At the 2005 Jackson Hole conference that turned into Raghu Rajan (supported by Alan Blinder and Armenio Fraga) vs. the world, Raghu made two big points:
- The past decades of financial deregulation had created a world much more vulnerable to financial crises than we recognized.
- The big thing that needed to be done to guard against disaster was to insure that financiers had their personal fortunes on the line--that every decision maker have not just "skin in the game" but rather a spleen, a limb, a lung, and a heart in the game as well.
Raghu was, it is very clear, very right about (1). I think it was also clear that he was very wrong about (2): Charles Prince and James Cayne and Richard Fuld had plenty of vital organs in the game. And it did not help.
Criticizing Raghu, Larry Summers made some points that he had been making for in some cases decades:
- That the dangers caused by increased financial sophistication, while real, were more than offset by the advantages in the mobilization of capital for investment.
- That the first and most important line of defense against financial crises was and remained active economic management by central banks.
- That since 1979 the world's central banks had demonstrated that they were significantly more powerful and competent than previous generations had thought, and that there was every reason that they could handle whatever problems markets would throw at them.
- That Raghu overestimated the extent to which "vital organs in the game" were a solution--that both the principal case study (LTCM) and the principal analytical paper (Shleifer-Vishny "Limits to Arbitrage") that Raghu were relying on were concerned with situations in which the relevant players did have "vital organs in the game."
- That Raghu underestimated the extent to which additional Brandeisian transparency--conducting financial market transactions in standardized blocks on open exchanges--added to the information flow in a way that would make big crises less likely.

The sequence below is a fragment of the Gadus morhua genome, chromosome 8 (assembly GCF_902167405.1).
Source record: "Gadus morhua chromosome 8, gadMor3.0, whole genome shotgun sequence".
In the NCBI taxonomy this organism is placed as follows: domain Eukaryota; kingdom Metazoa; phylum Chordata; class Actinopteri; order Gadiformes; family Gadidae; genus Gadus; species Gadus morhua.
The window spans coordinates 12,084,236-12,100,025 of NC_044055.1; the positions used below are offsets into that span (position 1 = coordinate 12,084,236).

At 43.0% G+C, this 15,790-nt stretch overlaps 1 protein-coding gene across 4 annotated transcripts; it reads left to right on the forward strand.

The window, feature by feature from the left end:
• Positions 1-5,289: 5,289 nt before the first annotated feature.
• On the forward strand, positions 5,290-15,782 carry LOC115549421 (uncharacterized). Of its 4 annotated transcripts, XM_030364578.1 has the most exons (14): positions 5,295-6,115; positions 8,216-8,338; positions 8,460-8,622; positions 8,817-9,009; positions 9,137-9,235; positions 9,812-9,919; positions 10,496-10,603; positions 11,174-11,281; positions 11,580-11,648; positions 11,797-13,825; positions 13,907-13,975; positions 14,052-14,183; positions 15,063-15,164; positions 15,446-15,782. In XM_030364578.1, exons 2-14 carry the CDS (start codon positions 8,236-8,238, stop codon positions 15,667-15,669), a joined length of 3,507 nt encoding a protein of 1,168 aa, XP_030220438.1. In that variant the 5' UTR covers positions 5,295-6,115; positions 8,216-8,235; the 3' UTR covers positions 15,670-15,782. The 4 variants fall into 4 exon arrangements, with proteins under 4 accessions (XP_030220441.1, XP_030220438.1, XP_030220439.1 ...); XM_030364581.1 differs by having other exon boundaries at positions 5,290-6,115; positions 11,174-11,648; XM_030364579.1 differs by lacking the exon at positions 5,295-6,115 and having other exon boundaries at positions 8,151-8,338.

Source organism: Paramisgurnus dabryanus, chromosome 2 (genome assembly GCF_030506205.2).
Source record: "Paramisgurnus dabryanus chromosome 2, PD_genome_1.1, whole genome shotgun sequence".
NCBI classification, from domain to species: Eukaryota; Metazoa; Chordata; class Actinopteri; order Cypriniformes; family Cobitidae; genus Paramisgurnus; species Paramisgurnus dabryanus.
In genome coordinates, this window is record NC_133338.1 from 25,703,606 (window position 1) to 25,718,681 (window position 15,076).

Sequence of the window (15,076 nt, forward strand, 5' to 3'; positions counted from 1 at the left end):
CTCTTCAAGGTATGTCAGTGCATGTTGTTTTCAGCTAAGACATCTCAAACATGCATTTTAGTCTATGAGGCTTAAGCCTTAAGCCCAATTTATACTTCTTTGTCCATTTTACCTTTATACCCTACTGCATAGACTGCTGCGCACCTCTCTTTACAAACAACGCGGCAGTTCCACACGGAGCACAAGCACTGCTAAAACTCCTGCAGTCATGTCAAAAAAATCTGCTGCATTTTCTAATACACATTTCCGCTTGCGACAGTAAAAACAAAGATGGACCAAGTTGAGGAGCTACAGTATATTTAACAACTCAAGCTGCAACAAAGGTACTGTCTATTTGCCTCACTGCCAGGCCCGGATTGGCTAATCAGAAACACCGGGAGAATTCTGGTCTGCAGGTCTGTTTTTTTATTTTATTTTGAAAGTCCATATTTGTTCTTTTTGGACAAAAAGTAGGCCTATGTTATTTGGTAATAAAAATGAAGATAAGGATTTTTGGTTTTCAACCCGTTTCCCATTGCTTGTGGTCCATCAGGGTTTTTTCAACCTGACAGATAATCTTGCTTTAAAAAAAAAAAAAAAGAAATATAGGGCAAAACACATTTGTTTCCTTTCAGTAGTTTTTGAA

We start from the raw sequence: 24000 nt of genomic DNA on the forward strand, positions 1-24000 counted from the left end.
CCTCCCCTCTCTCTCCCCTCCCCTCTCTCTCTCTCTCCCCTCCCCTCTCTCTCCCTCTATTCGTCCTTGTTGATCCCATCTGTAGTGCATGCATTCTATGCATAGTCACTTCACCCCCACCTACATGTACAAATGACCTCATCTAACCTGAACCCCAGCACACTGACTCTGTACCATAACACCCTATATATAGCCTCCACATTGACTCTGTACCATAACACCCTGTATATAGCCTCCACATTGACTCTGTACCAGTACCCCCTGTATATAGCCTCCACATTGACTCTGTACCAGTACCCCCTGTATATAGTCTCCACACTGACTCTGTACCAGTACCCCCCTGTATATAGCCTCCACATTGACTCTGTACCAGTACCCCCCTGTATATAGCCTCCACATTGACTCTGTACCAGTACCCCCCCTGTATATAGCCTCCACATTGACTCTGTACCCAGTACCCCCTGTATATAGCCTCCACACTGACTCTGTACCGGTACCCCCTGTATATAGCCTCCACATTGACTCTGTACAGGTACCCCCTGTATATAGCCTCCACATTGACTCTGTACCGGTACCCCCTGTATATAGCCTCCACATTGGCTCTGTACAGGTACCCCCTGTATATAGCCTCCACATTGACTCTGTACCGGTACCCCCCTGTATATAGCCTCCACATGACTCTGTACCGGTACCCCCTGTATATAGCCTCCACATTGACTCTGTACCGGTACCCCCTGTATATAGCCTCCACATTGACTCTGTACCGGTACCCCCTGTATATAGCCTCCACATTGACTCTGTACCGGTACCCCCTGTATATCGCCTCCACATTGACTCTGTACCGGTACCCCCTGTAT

Now I know from direct personal knowledge that Larry had been making point (5) regularly since at least 1988, that he had been making point (4) ever since Andrei Shleifer and Robert Vishny circulated the first draft of their "Limits to Arbitrage" paper, had been making point (3) ever since the largely-successful resolution of the 1997-1998 East Asian financial crisis and the 2000 dot=com crash, and had been making points (1) and (2) on a regular basis since before I started graduate school. Until the fall of 2008, I think, Larry believed all 5 of these points--I know I certainly did. And even now the only one that is clearly wrong is (3). (1) is probably wrong (although it is close), and (2), (4), and (5) look stronger and righter than ever.
So I am surprised to see the Economist's Democracy in America writing:
The corruption of economics: Larry Summers: neo-Keynesian aristocrat: Mr Rajan is a rather more free-market sort of economist than is Mr Summers.... Mr Summers' intemperate reaction certainly seems benighted.... Once we see Mr Summers for what he is--doyen of the neo-Keynesian technocratic aristocracy--it seems rather more likely that his reaction reflected the wounded pride of a social engineer who personally helped design and vet these institutions; he was insulted by Mr Rajan's impertinent suggestion that they don't check out. Mr Ferguson is right to shine a light on the corrupting confluence of elite academic economics, the financial industry, and national politics. But the problem just isn't Larry Summers's ideological aversion to government intervention. The problem is that the Keynesian ideology of expert intervention makes a fattened aristocracy of economic experts inevitable.
When people make points that they have been making for decades in the typical manner of intellectual conference engagement they have engaged in for their entire life, you really don't need to go looking for bizarre unsupported psychological explanations.
Why oh why can't we have a better press corps?